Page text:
Under the radar

Some of My Lives: A Scrapbook Memoir

Tuesday, April 3

7:30 p.m


Free Library of Philadelphia

1901 Vine St.


Philadelphia-native Rosamond Bernier returns home after an illustrious career and glamorous life. After graduating from Sarah Lawrence College, Bernier moved to Mexico, flew planes and maintained a small private zoo. After World War II, she moved to France, where she worked as the Features editor at “VOGUE” magazine, befriended the artists of her era, including Henri Matisse and Pablo Picasso, and eventually founded “L’Oeil, a French art magazine, in 1955.

In the 1970s, Bernier moved back to the U.S., where her well-known role as a lecturer was born and cultivated. After giving more than 200 lectures at the Metropolitan Museum of Art, her influence and importance in the art realm was solidified. She’s a lifetime member of the International Best Dressed List, was named a Fellow for Life by the National Academy Museum and School of Fine Arts in 1998 and was named a National Treasure by the Municipal Art Society of New York in 2004.

Bernier, 95, presents her book, “Some of My Life: A Scrapbook Memior,” tonight, April 3 at the Free Library of Philadelphia. The book tells in detail her life story, experiences, successes and struggles, culminating with a vivacious and unforgettable legacy.


Site Seeing: Rediscover Public Art this Spring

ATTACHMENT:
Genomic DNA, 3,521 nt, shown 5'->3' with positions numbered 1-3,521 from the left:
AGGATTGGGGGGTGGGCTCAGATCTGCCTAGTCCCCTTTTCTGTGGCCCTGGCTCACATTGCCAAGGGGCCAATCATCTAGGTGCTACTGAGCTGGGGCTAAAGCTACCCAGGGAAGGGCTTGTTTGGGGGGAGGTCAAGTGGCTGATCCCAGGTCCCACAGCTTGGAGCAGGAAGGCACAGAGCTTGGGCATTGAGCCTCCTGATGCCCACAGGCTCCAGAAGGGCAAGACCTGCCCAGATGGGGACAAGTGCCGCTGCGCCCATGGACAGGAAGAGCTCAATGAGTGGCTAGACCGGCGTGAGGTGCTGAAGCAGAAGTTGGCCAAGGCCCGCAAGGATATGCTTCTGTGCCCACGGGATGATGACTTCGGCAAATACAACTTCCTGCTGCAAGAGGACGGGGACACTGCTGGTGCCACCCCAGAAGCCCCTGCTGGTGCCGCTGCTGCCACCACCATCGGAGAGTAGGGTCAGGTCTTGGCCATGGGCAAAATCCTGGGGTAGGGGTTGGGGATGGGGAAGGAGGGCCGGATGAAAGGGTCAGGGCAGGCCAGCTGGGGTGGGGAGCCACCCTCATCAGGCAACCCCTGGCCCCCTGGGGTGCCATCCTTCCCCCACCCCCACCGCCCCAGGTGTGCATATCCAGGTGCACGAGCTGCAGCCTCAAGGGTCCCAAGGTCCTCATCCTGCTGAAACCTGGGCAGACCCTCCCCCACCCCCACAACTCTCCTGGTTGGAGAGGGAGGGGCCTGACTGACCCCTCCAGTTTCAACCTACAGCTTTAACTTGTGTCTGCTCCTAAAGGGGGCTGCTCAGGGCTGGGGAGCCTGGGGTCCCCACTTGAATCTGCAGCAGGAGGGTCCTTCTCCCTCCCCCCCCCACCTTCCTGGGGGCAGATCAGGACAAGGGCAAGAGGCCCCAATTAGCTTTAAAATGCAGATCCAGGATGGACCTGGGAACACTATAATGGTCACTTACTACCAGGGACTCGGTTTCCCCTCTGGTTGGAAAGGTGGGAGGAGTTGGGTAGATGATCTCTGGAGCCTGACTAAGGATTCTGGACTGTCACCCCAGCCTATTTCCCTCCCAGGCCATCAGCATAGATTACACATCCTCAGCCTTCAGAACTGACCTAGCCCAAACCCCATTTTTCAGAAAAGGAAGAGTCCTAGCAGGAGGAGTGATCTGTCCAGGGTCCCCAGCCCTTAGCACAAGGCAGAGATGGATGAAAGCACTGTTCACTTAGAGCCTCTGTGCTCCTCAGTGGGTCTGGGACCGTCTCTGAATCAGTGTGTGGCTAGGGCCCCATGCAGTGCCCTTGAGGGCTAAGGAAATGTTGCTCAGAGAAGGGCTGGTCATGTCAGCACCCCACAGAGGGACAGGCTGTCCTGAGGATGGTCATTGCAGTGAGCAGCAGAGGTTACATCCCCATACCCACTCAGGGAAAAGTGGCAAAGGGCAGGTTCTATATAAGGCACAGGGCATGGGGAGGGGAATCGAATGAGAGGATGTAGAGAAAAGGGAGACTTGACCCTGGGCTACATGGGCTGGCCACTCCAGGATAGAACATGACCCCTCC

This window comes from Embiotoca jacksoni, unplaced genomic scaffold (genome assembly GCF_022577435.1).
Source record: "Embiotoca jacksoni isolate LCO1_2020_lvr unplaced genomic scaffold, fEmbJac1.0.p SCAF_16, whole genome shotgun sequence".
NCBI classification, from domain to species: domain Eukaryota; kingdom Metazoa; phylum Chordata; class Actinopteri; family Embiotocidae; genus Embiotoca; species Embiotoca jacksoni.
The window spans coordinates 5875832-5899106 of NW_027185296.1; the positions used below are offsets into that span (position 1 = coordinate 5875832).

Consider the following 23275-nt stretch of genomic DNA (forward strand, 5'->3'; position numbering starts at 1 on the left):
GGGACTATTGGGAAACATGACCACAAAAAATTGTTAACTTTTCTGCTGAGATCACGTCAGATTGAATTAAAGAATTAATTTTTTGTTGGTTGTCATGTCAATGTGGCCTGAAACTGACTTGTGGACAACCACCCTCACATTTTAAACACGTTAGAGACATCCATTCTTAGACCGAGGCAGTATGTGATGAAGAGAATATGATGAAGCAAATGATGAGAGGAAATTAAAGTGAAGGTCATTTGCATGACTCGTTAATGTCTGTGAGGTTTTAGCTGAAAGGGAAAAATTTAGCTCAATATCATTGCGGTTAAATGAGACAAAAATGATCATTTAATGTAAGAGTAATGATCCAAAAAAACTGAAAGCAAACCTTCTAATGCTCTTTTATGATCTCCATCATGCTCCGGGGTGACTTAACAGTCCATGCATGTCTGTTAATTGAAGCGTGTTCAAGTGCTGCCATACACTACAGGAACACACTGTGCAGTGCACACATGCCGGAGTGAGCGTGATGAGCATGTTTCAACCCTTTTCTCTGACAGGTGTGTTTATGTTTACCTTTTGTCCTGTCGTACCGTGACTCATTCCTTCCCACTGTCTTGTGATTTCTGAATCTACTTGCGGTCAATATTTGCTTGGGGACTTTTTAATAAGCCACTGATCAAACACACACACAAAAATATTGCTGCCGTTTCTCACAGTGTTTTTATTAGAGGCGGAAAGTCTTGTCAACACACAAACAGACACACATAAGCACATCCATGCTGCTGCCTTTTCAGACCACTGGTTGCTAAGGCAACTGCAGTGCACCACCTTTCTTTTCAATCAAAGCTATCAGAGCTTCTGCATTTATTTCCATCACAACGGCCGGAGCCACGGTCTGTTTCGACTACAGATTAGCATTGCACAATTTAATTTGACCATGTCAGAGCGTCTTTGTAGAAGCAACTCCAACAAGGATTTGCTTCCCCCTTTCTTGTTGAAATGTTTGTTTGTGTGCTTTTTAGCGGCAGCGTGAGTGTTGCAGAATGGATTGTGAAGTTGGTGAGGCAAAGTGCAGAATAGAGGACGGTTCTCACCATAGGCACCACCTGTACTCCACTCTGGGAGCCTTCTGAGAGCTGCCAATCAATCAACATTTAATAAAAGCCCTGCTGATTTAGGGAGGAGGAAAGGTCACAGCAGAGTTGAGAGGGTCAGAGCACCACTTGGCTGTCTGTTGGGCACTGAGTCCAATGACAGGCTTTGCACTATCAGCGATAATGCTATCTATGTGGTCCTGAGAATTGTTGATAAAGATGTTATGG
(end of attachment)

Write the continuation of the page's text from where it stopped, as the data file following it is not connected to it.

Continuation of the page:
April 5 – 29

Various times

Various locations



Having more public art than any city in the U.S., Philadelphia has pledged its dedication to arts funding and events. This month, the Fairmount Park Art Association hosts a month-long celebration of the many public art installations throughout the city, from the LOVE sculpture in JFK Plaza to the Swann Memorial Fountain in Logan Circle.

The celebration kicks off on Thursday, April 5 with An Evening of Tango at the Swann Memorial Fountain at 5:30 p.m. Attendees are invited to join local dancers and musicians for a free and public tango dance party. There will be live music, costume contests, dance lessons and Latin-inspired food and drinks in the Swann Lounge at the Four Seasons Hotel.

The rest of the month consists of events including the Sculpture Flash Mob on April 25 at 8:30 p.m. at the “Iroquois” sculpture near the Philadelphia Museum of Art. The Art Association will shut off the sculpture’s lights to encourage flash-mobbers to illuminate the sculpture on their own with flashlights for a new light performance.



Thursday, April 5

8 p.m.


Union Transfer

1026 Spring Garden St.


Despite not being punk, indie rock or post-hardcore, Cursive’s sweet sound brings organs and pianos into the usual instrumental mix. Though Tim Kasher and his men have been on the scene since 1995 they took a hiatus in 1998, but have been back on since 1999.

“I Am Gemini,” Cursive’s most recent album released in February, isn’t by any means the group’s strongest album musically, but tells the story of Cassius and Pollock, twin brothers who were separated at birth. Don’t let this deter you, though. Every Cursive album is arranged by some thematic measure, and are worth a listen.

There’s no telling what Kasher and his crew will be playing on Thursday, April 5 but after nearly a decade of not touring, Philly should be happy to have them.

-Alexis Sachdev

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